What's Mine's Mind - vol.1

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Gentle vagrant, stumping over
Several verdant fields of clover! Subject of unnumbered knockings! Tattered' coat and ragged stockings, Slouching hat and roving eye,
Tell of SETTLED vagrancy!
Wretched wanderer, can it be The poor laws have leaguered thee? Hear'st thou, in thy thorny den, Tramp of rural policemen,
Inly fancying, in thy rear
Coats of blue and buttons clear, While to meet thee, in the van Stalks some vengeful alderman?-- Each separate sense bringing a notion Of forms that teach thee locomotion! Beat and battered altogether, By fellow-men, by wind and weather; Hounded on through fens and bogs, Chased by men and bit by dogs: And, in thy weakly way of judging, So kindly taught the art of trudging; Or, with a moment's happier lot, Pitied, pensioned, and forgot-- Cutty-pipe thy regium donum;
Poverty thy summum bonum;
Thy frigid couch a sandstone stratum; A colder grave thy ultimatum;
Circumventing, circumvented;
In short, excessively tormented, Everything combines to scare
Charity's dear pensioner!
--Say, vagrant, can'st thou grant to me A slice of thy philosophy?
Haply, in thy many trudgings, Having found unchallenged lodgings, Thy thoughts, unused to saddle-crupper, Ambling no farther than thy supper-- Thou, by the light of heaven-lit taper, Mendest thy prospective paper! Then, jolly pauper, stitch till day; Let not thy roses drop away,
Lest, begrimed with muddy matter, Thy body peep from every tatter, And men--a charitable dose--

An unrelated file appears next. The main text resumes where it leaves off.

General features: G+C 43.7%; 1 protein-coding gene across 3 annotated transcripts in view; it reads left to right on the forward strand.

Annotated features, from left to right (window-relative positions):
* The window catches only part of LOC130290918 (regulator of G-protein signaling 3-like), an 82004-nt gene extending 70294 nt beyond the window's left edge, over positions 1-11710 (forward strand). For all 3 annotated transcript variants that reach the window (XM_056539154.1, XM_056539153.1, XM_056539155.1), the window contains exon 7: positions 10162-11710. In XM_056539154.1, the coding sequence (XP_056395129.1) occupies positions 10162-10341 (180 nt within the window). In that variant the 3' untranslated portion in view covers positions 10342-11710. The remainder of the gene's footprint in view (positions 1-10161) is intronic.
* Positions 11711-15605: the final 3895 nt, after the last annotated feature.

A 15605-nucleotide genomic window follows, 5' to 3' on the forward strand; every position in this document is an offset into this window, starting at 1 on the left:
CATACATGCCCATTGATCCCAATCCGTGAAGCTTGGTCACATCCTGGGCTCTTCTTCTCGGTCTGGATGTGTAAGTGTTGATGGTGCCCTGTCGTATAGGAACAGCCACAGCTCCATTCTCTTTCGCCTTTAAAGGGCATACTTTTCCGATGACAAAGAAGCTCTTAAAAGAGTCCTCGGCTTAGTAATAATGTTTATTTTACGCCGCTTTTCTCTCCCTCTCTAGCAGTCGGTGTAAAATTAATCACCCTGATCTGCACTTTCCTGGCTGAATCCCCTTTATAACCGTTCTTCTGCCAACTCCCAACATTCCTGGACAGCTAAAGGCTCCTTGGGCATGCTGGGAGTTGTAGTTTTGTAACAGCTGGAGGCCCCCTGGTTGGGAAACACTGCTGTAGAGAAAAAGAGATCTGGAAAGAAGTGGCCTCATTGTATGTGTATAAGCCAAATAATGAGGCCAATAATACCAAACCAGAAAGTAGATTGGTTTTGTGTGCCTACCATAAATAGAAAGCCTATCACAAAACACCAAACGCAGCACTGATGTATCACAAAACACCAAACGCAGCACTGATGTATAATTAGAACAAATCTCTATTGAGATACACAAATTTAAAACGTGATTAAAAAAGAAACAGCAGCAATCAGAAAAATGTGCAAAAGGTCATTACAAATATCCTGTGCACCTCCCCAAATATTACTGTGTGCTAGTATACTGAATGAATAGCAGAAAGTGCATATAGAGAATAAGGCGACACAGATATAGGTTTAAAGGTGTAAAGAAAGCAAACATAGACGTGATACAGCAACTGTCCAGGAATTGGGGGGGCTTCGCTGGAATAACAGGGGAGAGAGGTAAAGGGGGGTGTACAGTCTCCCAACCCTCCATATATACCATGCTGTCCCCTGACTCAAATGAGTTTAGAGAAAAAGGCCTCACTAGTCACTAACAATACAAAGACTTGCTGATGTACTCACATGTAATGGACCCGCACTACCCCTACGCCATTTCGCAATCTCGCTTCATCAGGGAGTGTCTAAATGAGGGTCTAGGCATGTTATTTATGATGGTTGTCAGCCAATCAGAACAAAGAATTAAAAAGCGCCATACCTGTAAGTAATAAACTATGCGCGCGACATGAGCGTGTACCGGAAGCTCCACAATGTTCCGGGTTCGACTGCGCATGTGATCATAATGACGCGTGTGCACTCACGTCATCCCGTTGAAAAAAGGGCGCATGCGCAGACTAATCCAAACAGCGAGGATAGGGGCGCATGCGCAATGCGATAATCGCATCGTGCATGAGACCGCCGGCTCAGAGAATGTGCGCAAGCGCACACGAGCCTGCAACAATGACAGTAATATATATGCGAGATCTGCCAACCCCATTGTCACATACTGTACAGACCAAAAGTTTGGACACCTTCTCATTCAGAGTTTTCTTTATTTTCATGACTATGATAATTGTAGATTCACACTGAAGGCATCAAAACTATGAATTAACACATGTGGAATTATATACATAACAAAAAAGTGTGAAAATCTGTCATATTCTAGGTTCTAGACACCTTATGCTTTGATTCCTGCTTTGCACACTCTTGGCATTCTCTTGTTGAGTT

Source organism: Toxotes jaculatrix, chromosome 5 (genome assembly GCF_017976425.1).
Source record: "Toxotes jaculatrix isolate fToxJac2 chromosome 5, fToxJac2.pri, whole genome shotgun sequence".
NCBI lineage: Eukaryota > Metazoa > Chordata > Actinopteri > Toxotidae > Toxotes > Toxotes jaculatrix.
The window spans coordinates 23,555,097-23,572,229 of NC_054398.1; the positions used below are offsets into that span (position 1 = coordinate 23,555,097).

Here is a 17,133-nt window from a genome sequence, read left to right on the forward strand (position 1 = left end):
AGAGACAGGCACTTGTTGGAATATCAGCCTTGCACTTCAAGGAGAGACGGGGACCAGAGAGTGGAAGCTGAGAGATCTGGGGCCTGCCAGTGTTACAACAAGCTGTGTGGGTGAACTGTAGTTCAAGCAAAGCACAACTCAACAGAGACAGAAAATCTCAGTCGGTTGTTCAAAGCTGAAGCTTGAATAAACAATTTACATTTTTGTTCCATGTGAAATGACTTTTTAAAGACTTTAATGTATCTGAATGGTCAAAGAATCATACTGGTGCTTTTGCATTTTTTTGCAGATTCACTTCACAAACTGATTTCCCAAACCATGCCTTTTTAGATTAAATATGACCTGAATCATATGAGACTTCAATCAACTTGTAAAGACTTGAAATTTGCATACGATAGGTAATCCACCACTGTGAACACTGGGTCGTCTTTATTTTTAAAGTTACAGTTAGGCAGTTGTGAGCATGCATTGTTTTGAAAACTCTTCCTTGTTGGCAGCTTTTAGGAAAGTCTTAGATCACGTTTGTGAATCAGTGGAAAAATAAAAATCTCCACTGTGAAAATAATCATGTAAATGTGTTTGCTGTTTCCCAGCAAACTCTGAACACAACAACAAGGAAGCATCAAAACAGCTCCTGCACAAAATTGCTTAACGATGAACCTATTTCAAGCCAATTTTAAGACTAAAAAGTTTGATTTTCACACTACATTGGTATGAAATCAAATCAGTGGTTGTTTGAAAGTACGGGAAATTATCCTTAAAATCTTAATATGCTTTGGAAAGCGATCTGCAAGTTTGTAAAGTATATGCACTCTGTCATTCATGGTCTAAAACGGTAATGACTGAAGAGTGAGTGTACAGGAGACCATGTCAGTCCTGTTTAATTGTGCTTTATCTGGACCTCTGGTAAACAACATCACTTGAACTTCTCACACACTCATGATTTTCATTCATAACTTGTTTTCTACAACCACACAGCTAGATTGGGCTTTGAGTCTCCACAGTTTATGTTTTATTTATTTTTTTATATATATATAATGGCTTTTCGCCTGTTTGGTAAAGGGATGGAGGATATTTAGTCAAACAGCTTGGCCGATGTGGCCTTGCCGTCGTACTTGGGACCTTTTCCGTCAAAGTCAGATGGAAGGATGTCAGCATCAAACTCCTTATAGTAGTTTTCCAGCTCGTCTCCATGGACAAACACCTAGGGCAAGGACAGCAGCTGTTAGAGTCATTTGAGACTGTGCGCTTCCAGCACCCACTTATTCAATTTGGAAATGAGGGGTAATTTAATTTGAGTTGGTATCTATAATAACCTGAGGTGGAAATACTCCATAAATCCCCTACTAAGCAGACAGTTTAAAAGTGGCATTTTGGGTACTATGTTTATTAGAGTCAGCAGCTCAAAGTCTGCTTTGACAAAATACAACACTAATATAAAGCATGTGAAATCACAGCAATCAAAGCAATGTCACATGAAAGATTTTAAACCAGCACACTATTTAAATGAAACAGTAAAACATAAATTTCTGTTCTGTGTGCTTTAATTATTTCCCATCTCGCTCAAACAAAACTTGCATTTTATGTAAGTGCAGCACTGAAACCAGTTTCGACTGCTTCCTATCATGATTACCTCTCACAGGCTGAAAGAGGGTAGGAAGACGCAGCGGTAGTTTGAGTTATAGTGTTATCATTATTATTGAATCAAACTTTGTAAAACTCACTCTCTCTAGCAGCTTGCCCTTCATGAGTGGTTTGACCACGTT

Should physic thee with food and clothes! Nursling of adversity!
'Tis thy glory thus to be
Sinking fund of raggery!
Thus to scrape a nation's dishes, And fatten on a few good wishes! Or, on some venial treason bent, Frame thyself a government,
For thy crest a brirnless hat, Poverty's aristocrat!
Nonne habeam te tristem,
Planet of the human system?
Comet lank and melancholic
--Orbit shocking parabolic--
Seen for a little in the sky
Of the world of sympathy--
Seldom failing when predicted, Coming most when most restricted, Dragging a nebulous tail with thee Of hypothetic vagrancy--
Of vagrants large, and vagrants small, Vagrants scarce visible at all! Matchless oracle of woe!
Anarchy in embryo!
Strange antipodes of bliss!
Parody on happiness!
Baghouse of the great creation! Subject meet for strangulation, By practice tutored to condense The cautious inquiry for pence, And skilful, with averted eye, To hide thy latent roguery--
Lo, on thy hopes I clap a stopper! Vagrant, thou shalt have no copper! Gather thy stumps, and get thee hence, Unwise solicitor of pence!

Alister, who all but worshipped Ian, and cherished every scrap from his pen, had not until quite lately seen this foolish production, as Ian counted it, and was delighted with it, as he would have been had it been much worse. Ian was vexed that he should like it, and now spent the greater part of an hour trying to show him how very bad in parts, even senseless it was. Profusion of epithets without applicability, want of continuity, purposelessness, silliness, heartlessness--were but a few of his denunciations. Alister argued it was but a bit of fun, and that anybody that knew Ian, knew perfectly he would never amuse himself with a fellow without giving him something, but it was in vain; Ian was bent on showing it altogether unworthy. So, not to waste the night, they dropped the dispute, and by the light of the blazing heather, turned to a chapter of Boethius.

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